Muhammad Al-Rashidi’s marriage was eventually put on hold after the governor of Hail put pressure on his father, but it did place the spotlight on a problem that is not limited to Saudi Arabia. In April in fact, an eight-year-old Yemeni girl sought out a judge to file for divorce from a man nearly four times her age.
Positions on the issue are not inconsequential. For Zuhair Al-Harithy, board member of the Human Rights Commission, “these marriages violate international agreements the Kingdom has signed. We are studying this issue so we can put an end to this phenomenon.”
In Saudi Arabia there are no laws defining the minimum age for marriage, nor any data on how many marriages involve children.
Although a woman’s consent is legally required, some marriage officials do not seek it. Fathers can marry off a one-year-old girl as long as sex is delayed until she reaches puberty and the groom and the woman’s guardian (which each woman must have) approve.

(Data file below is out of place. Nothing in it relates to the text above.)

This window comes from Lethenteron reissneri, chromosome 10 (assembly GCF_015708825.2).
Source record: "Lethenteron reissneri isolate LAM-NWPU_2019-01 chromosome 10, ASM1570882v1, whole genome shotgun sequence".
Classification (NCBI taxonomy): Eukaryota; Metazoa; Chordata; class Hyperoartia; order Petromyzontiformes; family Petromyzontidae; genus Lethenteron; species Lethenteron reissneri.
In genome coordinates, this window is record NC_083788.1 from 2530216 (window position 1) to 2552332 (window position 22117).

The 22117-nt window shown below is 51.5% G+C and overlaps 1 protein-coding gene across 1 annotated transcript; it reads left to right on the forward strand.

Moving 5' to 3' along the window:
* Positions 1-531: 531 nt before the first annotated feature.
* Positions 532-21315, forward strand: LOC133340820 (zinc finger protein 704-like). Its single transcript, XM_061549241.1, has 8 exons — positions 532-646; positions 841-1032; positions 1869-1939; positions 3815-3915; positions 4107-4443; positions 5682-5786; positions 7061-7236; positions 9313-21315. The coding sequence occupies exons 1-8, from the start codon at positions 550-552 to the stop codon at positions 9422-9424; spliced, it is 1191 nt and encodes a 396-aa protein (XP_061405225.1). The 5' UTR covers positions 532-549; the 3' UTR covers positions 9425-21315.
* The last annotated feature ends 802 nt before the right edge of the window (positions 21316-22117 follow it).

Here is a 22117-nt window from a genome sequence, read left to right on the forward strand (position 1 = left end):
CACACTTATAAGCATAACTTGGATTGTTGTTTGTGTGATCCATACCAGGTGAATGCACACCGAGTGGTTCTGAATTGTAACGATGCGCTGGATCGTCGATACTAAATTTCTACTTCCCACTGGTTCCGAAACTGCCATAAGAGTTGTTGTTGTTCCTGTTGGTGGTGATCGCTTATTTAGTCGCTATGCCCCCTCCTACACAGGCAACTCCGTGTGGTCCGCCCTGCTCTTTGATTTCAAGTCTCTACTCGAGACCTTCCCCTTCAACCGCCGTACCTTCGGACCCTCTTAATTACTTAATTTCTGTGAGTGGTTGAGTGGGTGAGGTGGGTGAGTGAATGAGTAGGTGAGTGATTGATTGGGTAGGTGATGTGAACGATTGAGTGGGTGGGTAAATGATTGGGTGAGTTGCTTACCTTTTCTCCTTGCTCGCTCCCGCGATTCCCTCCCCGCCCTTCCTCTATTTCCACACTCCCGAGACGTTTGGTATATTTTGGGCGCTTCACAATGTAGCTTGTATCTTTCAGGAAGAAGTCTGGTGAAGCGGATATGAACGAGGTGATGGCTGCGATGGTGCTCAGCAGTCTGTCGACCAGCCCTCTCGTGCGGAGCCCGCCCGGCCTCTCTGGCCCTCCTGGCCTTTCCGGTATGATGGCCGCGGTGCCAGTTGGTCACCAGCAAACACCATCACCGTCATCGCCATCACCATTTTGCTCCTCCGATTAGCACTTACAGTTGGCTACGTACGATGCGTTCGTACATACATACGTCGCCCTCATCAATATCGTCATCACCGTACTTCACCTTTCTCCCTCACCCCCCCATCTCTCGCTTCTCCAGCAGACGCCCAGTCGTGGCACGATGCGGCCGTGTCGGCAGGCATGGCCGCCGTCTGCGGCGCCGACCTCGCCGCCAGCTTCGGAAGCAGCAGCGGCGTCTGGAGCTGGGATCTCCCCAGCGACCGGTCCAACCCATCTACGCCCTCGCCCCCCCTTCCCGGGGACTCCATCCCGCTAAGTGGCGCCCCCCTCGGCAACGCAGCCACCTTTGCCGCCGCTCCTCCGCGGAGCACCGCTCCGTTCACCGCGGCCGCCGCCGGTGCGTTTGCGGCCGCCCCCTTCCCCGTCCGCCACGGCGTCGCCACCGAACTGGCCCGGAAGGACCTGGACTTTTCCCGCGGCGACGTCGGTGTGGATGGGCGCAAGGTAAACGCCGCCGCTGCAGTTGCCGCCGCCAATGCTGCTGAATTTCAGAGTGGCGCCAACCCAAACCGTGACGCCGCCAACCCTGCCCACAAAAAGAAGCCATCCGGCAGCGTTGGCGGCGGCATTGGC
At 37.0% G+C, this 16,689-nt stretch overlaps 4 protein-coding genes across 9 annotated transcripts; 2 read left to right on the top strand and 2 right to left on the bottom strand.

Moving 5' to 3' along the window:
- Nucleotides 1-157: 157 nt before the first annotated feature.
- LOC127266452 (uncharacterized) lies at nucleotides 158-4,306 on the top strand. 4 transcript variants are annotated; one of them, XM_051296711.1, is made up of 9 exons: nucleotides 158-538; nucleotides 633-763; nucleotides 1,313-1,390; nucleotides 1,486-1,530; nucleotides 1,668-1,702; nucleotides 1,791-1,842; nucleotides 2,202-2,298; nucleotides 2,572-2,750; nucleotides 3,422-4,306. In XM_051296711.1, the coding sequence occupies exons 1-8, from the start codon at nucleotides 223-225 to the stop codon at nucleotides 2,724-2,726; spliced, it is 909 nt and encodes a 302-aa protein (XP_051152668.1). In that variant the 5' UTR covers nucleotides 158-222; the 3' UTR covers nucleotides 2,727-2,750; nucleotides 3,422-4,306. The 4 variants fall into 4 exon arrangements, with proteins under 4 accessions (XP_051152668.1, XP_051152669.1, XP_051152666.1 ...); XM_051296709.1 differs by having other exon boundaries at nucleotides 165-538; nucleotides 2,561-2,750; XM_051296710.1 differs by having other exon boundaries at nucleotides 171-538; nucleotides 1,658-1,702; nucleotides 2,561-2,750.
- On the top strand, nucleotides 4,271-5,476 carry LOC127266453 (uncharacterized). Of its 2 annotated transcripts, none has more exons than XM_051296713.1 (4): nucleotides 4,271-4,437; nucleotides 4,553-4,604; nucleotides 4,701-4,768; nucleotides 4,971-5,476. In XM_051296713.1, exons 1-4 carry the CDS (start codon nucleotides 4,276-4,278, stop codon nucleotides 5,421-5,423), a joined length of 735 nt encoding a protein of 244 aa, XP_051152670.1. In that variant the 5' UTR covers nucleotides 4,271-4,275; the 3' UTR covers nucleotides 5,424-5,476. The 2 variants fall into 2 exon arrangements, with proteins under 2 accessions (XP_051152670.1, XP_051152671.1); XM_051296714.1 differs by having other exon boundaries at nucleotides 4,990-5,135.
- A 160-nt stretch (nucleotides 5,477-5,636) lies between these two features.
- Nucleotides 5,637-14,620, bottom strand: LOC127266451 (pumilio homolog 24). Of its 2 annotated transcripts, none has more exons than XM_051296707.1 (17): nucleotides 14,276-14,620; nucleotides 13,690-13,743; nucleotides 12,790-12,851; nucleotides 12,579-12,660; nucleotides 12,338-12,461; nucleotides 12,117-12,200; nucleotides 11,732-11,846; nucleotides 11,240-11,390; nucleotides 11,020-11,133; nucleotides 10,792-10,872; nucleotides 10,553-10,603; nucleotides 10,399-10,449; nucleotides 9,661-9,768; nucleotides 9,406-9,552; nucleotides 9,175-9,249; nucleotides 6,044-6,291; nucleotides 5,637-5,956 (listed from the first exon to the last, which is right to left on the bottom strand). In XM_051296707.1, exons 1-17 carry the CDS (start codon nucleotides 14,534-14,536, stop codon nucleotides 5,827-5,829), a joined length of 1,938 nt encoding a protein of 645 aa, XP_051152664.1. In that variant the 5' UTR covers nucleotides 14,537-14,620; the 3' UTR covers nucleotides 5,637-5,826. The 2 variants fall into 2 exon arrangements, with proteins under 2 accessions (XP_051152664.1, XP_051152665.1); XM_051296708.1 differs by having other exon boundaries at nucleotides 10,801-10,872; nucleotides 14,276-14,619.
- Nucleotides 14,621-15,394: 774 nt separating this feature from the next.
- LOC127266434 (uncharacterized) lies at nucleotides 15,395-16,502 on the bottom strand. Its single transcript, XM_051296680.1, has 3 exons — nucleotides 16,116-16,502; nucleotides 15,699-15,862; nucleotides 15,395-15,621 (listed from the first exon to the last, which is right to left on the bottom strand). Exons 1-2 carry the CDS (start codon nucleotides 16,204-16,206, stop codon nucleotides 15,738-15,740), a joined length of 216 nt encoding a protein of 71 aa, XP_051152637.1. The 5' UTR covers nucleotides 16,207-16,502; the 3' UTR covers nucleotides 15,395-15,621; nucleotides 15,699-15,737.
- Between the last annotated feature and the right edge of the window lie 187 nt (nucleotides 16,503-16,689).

Ahmad Al-Muabi, a marriage official, defended the practice saying that a man “can enter a marriage contract with a one-year-old girl, not to mention nine years, seven years or eight years. This is just a contract indicating consent.”
For Sheikh Muhammad Al-Nujaimi, a scholar and a strong opponent of child marriages, “there are different (religious) opinions regarding marriage, which is why we need the government to settle the issue through legislation.”
Human rights activists agree. They also warn that child marriages can hide unlawful relations.
Even Grand Mufti Sheikh Abdul Aziz Al-Asheikh finds himself indirectly among the opponents of the practice.
“Islam has stipulated that both parties agree to the marriage contract,” he said. “The woman must express real consent to the suitor, and a guardian must not impose his choice of husband on her” or force her to marry someone she doesn’t want.